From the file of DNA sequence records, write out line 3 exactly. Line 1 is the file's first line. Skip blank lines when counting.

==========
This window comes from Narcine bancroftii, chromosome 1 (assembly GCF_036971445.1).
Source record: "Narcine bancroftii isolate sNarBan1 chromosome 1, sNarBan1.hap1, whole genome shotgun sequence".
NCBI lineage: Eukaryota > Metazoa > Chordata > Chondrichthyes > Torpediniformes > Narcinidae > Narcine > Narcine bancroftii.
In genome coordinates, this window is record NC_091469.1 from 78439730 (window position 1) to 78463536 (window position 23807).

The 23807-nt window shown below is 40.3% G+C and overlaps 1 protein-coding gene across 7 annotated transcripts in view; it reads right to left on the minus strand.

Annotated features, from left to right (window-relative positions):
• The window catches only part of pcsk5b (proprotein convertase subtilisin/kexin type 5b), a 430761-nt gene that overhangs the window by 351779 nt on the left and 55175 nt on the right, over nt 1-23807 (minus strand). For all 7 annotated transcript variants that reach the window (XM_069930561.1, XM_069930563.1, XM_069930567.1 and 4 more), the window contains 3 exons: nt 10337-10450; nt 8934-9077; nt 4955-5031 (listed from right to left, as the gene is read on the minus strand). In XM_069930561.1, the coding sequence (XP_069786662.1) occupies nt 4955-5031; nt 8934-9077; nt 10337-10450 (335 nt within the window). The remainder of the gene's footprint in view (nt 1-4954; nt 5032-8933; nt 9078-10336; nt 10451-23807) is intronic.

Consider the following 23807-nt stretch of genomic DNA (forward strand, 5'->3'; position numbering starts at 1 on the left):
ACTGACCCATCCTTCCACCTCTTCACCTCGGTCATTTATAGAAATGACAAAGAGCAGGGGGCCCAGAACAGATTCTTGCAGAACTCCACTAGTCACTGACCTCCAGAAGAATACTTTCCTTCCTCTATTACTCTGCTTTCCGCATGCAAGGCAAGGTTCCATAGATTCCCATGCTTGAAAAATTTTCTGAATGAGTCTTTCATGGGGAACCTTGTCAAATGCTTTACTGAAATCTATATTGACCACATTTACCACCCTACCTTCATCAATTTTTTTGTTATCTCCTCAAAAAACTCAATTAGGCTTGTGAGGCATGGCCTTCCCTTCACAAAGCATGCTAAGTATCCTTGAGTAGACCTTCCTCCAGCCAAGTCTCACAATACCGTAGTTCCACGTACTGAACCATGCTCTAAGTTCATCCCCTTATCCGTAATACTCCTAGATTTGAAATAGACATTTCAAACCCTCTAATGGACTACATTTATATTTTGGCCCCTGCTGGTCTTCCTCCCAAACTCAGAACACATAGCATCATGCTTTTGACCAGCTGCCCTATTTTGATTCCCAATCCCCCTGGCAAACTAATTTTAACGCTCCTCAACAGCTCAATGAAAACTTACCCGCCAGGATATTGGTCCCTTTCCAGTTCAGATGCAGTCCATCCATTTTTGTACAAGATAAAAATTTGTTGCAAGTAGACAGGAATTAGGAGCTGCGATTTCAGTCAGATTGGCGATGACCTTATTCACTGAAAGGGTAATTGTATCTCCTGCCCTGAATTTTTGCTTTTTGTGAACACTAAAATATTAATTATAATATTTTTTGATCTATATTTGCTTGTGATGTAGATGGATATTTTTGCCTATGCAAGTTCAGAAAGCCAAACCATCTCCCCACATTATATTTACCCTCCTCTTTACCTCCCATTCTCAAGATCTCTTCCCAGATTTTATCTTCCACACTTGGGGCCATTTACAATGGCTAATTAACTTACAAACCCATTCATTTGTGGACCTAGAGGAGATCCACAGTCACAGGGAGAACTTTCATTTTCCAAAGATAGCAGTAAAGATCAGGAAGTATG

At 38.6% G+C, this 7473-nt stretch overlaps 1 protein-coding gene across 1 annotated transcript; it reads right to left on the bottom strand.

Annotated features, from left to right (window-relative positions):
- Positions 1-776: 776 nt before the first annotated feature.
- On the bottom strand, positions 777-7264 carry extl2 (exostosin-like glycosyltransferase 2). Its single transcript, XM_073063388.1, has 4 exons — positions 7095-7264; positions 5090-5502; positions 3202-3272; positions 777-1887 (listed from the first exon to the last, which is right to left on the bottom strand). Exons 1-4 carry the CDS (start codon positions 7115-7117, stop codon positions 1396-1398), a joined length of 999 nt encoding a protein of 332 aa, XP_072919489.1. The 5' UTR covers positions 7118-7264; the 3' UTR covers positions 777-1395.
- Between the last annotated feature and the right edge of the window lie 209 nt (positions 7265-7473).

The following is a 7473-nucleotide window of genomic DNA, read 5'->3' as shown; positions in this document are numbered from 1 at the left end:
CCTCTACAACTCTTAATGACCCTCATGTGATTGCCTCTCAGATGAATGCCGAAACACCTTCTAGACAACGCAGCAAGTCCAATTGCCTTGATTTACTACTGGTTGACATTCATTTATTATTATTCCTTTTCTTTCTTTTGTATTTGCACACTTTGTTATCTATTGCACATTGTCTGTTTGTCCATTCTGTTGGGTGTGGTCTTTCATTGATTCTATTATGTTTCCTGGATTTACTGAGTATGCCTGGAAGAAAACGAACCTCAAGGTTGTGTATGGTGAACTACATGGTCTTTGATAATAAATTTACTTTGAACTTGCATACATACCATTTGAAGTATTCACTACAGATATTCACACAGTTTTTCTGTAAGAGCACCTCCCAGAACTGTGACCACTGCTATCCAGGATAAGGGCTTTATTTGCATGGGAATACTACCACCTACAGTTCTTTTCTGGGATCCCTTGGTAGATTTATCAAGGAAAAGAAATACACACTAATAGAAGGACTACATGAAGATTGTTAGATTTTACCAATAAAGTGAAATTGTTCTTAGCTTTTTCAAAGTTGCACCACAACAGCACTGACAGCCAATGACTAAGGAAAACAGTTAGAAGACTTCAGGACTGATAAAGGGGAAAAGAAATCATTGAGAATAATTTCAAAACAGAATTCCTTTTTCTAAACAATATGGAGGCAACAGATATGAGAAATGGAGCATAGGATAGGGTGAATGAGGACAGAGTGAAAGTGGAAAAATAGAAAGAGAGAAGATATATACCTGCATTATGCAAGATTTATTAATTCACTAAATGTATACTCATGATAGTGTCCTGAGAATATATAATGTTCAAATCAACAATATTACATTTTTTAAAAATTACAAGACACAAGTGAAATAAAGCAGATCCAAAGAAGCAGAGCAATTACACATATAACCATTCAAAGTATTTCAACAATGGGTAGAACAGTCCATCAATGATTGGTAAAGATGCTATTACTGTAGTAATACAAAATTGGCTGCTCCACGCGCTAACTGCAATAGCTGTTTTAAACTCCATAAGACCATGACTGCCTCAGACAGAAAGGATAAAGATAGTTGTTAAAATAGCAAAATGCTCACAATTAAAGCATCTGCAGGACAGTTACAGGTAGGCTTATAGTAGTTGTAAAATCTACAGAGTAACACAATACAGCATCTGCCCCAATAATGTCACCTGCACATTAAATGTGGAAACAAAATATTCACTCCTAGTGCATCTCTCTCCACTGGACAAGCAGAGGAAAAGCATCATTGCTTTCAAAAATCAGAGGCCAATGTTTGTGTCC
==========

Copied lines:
NCBI lineage: Eukaryota > Metazoa > Chordata > Chondrichthyes > Torpediniformes > Narcinidae > Narcine > Narcine bancroftii.